Program in the History of the Book  in American Culture

The Textual Effects of David Walker's "Appeal": Print-Based Activism Against Slavery, Racism, and Discrimination, 1829-1851

with Marcy J. Dinius

November 17 at 2PM ET

Approx. 1 hour

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This virtual book talk is free, but registration is required. You will be sent an email with a link and instructions on how to join the program upon registration. Closed captioning is available as an option via Zoom’s live transcription.

Historians and literary historians alike recognize David Walker's Appeal to the Coloured Citizens of the World (1829-1830) as one of the most politically radical and consequential antislavery texts ever published, yet the pamphlet's significant impact on North American nineteenth-century print-based activism has gone under-examined. In The Textual Effects of David Walker's "Appeal" Marcy J. Dinius offers the first in-depth analysis of Walker's argumentatively and typographically radical pamphlet and its direct influence on five Black and Indigenous activist authors, Maria W. Stewart, William Apess, William Paul Quinn, Henry Highland Garnet, and Paola Brown, and the pamphlets that they wrote and published in the United States and Canada between 1831 and 1851. She also examines how Walker's Appeal exerted a powerful and lasting influence on William Lloyd Garrison's Liberator and other publications by White antislavery activists.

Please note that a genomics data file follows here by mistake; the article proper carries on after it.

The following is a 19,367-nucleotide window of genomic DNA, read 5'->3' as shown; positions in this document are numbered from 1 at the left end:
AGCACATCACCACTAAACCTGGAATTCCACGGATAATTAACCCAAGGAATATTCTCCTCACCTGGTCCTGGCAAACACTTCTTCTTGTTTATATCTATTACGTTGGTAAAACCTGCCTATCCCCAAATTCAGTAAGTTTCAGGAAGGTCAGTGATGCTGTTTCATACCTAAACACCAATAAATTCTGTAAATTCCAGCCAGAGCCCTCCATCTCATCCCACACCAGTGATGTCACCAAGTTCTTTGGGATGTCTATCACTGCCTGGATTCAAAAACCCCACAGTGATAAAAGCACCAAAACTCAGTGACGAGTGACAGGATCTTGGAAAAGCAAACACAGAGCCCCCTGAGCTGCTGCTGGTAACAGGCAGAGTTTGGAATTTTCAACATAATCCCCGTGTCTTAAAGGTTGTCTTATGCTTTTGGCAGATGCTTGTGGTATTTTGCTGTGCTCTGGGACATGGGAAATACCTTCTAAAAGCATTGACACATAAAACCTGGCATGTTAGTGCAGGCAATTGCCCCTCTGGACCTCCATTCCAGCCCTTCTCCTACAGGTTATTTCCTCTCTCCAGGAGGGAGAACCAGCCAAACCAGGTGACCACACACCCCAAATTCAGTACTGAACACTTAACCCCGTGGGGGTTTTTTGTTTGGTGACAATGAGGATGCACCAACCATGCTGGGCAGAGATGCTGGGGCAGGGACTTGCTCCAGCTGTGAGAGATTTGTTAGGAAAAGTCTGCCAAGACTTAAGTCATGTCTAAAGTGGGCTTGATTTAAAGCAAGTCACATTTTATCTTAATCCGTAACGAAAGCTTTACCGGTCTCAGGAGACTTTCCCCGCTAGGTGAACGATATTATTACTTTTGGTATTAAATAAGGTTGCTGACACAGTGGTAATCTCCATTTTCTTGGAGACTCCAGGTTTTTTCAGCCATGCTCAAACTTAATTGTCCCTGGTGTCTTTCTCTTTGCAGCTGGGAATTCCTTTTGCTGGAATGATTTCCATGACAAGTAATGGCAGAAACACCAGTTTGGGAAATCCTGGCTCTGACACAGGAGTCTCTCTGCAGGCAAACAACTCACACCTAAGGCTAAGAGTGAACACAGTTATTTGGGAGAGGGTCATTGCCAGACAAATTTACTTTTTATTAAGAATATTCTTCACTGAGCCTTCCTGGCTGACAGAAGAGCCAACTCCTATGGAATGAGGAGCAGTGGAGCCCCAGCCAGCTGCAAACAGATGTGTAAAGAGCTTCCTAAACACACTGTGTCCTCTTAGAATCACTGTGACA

Dinius contends that scholars have neglected the positive, transnational, and transformative effects of Walker's Appeal on print-based political activism and literary and book history—that is, its primarily textual effects—due to an enduringly narrow focus on the violence that the pamphlet may have occasioned. She offers as an alternative a broadened view of activism and resistance that centers the works of Walker, Stewart, Apess, Quinn, Garnet, and Brown within an exploration of radical forms of authorship, publication, civic participation, and resistance. In doing so, she has written a major contribution to African American literary studies and the history of the book in antebellum America.

Marcy J. Dinius is Professor of English at DePaul University. She recently returned to Chicago from Tokyo, where she was a 2022 Fulbright Lecturer at Tsuda University and Ochanomizu University. She received her Ph.D. from Northwestern University and has held postdoctoral fellowships at the University of Pennsylvania, the Library of Congress, and the Library Company of Philadelphia. The Textual Effects of David Walker’s Appeal was published in April 2022 by the University of Pennsylvania Press. Her first book, The Camera and the Press: American Visual and Print Culture in the Age of the Daguerreotype (2012) was also published by Penn Press. Her work explores the means and limits of aesthetic and political representation and can be found in journals including PMLA, J19, Early American Studies and in several edited collections.

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